ASHLAND -- If describing the scene at Ashland University's 44th annual Madrigal Feaste Wednesday evening, someone might say: The delightfully entertaining dinner theatre was a superfluously stupendous and traditional, yet surprising spectacle, a remarkable rarity and pretty fly for a college out of Ashland, Ohio.
The unique, interactive performance held every fall at Ashland University features students from the Ashland University Department of Music, who act as a royal court, a theatrical troupe, butlers and wenches from Elizabethan England and is the longest running event of its type in the area.
"The royal court is essentially hosting a party for the audience, and there are servers and entertainers (who add to the experience)," said Dr. Rowland Blackley, Ashland University's musical director and production supervisor. "It's set in Elizabethan England, but we do some things that aran't done in Elizabethan England, like we have a king."
The actors and actresses would also incorporate slang words into their dialogue and make references to modern things like Disney Plus, Fantasy Football and Starbucks. This often had the audience laughing.
Ashland resident Marty Lee, who had attended once before, remembers her first experience at the event fondly and came back this year along with nearly a dozen family members.
"The food was good, and the entertainment was outstanding. All the humor in the performance was really well done," Lee said of her first experience.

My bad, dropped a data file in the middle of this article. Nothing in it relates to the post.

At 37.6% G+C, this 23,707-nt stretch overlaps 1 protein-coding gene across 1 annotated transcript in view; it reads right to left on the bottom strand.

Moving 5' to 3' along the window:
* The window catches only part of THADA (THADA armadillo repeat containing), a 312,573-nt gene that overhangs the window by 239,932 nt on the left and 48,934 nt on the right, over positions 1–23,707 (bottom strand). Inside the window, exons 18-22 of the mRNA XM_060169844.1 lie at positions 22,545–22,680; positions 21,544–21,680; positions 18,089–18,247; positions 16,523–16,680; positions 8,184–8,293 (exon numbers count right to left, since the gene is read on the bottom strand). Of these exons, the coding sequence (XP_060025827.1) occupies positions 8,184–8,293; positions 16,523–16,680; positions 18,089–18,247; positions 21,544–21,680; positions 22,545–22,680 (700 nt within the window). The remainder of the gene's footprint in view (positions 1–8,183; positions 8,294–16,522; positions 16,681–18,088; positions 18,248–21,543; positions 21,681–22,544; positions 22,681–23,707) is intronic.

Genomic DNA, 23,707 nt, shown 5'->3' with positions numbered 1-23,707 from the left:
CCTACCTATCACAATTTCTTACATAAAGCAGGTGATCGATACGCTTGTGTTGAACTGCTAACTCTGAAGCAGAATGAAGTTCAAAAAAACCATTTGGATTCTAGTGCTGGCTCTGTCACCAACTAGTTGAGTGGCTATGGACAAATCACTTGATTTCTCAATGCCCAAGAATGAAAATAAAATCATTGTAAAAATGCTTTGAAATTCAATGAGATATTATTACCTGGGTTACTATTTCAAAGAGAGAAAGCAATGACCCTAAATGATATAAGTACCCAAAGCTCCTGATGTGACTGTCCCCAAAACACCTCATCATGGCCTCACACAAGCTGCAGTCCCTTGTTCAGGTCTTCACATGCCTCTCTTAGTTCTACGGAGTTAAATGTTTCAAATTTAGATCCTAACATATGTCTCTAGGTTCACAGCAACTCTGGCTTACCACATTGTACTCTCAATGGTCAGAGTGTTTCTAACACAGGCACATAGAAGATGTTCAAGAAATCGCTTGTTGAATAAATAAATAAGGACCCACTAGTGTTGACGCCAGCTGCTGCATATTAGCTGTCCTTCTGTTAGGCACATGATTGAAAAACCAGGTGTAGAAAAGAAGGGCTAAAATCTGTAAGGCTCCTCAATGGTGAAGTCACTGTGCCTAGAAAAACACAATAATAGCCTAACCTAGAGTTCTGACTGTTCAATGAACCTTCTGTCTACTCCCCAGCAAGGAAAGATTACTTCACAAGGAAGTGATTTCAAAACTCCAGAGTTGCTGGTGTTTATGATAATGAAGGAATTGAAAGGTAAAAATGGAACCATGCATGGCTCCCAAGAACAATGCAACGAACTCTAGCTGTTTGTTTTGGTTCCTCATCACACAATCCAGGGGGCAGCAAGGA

The festivities begin with the announcing of the royal court, played by members of a university choir. Each introduction included at least three or more adjectives, it seemed. They would later sing songs -- some with and others without the audience.
Prior to dinner the group featured several holiday favorites and other English traditional hymns to announce a toast and the arrival of a boar's head, which was once an important part of Medieval and Renaissance Christmas feasts. As the royal court held up their glasses for a toast, audience members joined in with the old Anglo-Saxon drinking pledge meaning, "Be in good health."
"Wassail," they cheered in unison.
Following dinner, the court would perform the music the event is named for, the madrigals.
"Madrigals are a type of music from the 1600s," Blackley said. "It sounds very formalized for us today, but back then it was the pop music for the wealthy."
Similar to popular music today, many of the madrigals focus on love. There's traditional love between two people, unrequited love and love that never should have happened.
Preparation for the event begin in summer for Blackley and continues into the school year with bi-weekly rehearsals for the students in the royal court. He choices a student who organizes the "players," or the theatrical group. They write a play for after the madrigals and rehearse separately.
He says when the tickets go on sale more than a third are sold within the first day. The shows on Friday and Saturday fill up the quickest, but all shows from Nov. 20 to 24th were sold out this year by the time of the performances -- per usual.
"I think people like the variety of entertainment," Blackley said.